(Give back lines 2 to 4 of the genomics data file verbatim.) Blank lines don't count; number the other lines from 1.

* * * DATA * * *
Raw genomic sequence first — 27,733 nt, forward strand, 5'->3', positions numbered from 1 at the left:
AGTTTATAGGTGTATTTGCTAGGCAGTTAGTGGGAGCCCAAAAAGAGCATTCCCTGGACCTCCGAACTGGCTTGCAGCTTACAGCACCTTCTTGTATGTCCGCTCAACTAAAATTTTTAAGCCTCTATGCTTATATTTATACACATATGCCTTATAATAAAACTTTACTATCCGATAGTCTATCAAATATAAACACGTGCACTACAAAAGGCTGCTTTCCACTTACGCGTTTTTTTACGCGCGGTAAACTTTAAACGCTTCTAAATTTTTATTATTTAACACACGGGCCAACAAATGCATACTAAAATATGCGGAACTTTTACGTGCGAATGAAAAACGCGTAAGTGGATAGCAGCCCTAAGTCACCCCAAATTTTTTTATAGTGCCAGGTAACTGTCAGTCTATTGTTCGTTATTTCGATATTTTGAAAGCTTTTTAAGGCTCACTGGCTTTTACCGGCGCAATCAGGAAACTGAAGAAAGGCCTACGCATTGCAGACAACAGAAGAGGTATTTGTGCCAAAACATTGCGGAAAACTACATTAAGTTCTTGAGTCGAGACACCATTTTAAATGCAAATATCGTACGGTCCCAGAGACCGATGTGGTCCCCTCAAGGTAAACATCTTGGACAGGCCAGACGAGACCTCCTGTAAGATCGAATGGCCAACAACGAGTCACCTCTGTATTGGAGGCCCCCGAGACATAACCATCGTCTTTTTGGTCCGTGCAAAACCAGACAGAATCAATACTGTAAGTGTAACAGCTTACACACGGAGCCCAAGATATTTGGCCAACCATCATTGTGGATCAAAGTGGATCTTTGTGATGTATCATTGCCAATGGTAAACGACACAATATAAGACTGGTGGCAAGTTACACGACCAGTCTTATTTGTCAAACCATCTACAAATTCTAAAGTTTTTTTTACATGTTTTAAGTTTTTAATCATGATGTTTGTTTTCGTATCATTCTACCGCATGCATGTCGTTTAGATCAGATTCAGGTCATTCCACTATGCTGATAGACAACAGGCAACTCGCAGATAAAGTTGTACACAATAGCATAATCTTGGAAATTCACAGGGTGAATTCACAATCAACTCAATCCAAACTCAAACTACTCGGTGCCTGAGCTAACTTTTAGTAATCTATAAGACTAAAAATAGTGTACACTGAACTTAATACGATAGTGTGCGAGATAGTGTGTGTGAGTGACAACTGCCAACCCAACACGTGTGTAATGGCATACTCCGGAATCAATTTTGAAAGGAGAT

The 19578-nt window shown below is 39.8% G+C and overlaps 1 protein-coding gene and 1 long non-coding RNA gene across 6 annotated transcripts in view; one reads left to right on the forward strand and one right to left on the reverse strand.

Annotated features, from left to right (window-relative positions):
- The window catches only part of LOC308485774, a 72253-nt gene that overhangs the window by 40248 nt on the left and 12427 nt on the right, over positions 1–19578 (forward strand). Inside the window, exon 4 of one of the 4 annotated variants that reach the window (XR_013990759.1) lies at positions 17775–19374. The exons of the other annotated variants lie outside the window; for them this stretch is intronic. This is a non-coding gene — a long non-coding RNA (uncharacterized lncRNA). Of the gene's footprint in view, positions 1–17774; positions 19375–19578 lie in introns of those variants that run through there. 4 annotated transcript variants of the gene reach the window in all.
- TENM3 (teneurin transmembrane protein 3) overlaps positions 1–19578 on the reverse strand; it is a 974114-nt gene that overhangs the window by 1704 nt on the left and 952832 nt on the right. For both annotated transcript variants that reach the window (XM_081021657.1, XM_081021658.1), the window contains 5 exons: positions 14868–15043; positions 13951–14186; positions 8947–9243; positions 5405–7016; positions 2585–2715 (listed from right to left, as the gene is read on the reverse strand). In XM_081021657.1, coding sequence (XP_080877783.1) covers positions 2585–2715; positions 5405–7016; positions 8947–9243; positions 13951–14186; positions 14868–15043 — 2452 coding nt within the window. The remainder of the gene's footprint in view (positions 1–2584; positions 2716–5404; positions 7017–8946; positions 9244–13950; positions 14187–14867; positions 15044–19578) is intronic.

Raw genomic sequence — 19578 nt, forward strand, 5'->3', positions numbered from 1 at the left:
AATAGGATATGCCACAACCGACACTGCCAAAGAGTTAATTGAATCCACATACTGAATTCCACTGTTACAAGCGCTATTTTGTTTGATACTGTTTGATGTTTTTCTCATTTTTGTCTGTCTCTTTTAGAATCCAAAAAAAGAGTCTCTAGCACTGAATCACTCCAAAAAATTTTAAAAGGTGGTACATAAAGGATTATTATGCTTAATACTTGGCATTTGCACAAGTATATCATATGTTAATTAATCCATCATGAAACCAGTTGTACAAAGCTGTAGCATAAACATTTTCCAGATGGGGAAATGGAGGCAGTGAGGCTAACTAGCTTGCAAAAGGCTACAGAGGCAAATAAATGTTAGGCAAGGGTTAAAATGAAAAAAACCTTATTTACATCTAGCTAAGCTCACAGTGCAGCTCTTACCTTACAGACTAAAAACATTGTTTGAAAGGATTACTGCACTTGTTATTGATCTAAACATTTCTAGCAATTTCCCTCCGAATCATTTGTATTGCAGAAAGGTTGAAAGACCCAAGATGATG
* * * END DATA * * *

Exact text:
AGTTTATAGGTGTATTTGCTAGGCAGTTAGTGGGAGCCCAAAAAGAGCATTCCCTGGACCTCCGAACTGGCTTGCAGCTTACAGCACCTTCTTGTATGTCCGCTCAACTAAAATTTTTAAGCCTCTATGCTTATATTTATACACATATGCCTTATAATAAAACTTTACTATCCGATAGTCTATCAAATATAAACACGTGCACTACAAAAGGCTGCTTTCCACTTACGCGTTTTTTTACGCGCGGTAAACTTTAAACGCTTCTAAATTTTTATTATTTAACACACGGGCCAACAAATGCATACTAAAATATGCGGAACTTTTACGTGCGAATGAAAAACGCGTAAGTGGATAGCAGCCCTAAGTCACCCCAAATTTTTTTATAGTGCCAGGTAACTGTCAGTCTATTGTTCGTTATTTCGATATTTTGAAAGCTTTTTAAGGCTCACTGGCTTTTACCGGCGCAATCAGGAAACTGAAGAAAGGCCTACGCATTGCAGACAACAGAAGAGGTATTTGTGCCAAAACATTGCGGAAAACTACATTAAGTTCTTGAGTCGAGACACCATTTTAAATGCAAATATCGTACGGTCCCAGAGACCGATGTGGTCCCCTCAAGGTAAACATCTTGGACAGGCCAGACGAGACCTCCTGTAAGATCGAATGGCCAACAACGAGTCACCTCTGTATTGGAGGCCCCCGAGACATAACCATCGTCTTTTTGGTCCGTGCAAAACCAGACAGAATCAATACTGTAAGTGTAACAGCTTACACACGGAGCCCAAGATATTTGGCCAACCATCATTGTGGATCAAAGTGGATCTTTGTGATGTATCATTGCCAATGGTAAACGACACAATATAAGACTGGTGGCAAGTTACACGACCAGTCTTATTTGTCAAACCATCTACAAATTCTAAAGTTTTTTTTACATGTTTTAAGTTTTTAATCATGATGTTTGTTTTCGTATCATTCTACCGCATGCATGTCGTTTAGATCAGATTCAGGTCATTCCACTATGCTGATAGACAACAGGCAACTCGCAGATAAAGTTGTACACAATAGCATAATCTTGGAAATTCACAGGGTGAATTCACAATCAACTCAATCCAAACTCAAACTACTCGGTGCCTGAGCTAACTTTTAGTAATCTATAAGACTAAAAATAGTGTACACTGAACTTAATACGATAGTGTGCGAGATAGTGTGTGTGAGTGACAACTGCCAACCCAACACGTGTGTAATGGCATACTCCGGAATCAATTTTGAAAGGAGAT

The 19578-nt window shown below is 39.8% G+C and overlaps 1 protein-coding gene and 1 long non-coding RNA gene across 6 annotated transcripts in view; one reads left to right on the forward strand and one right to left on the reverse strand.

Annotated features, from left to right (window-relative positions):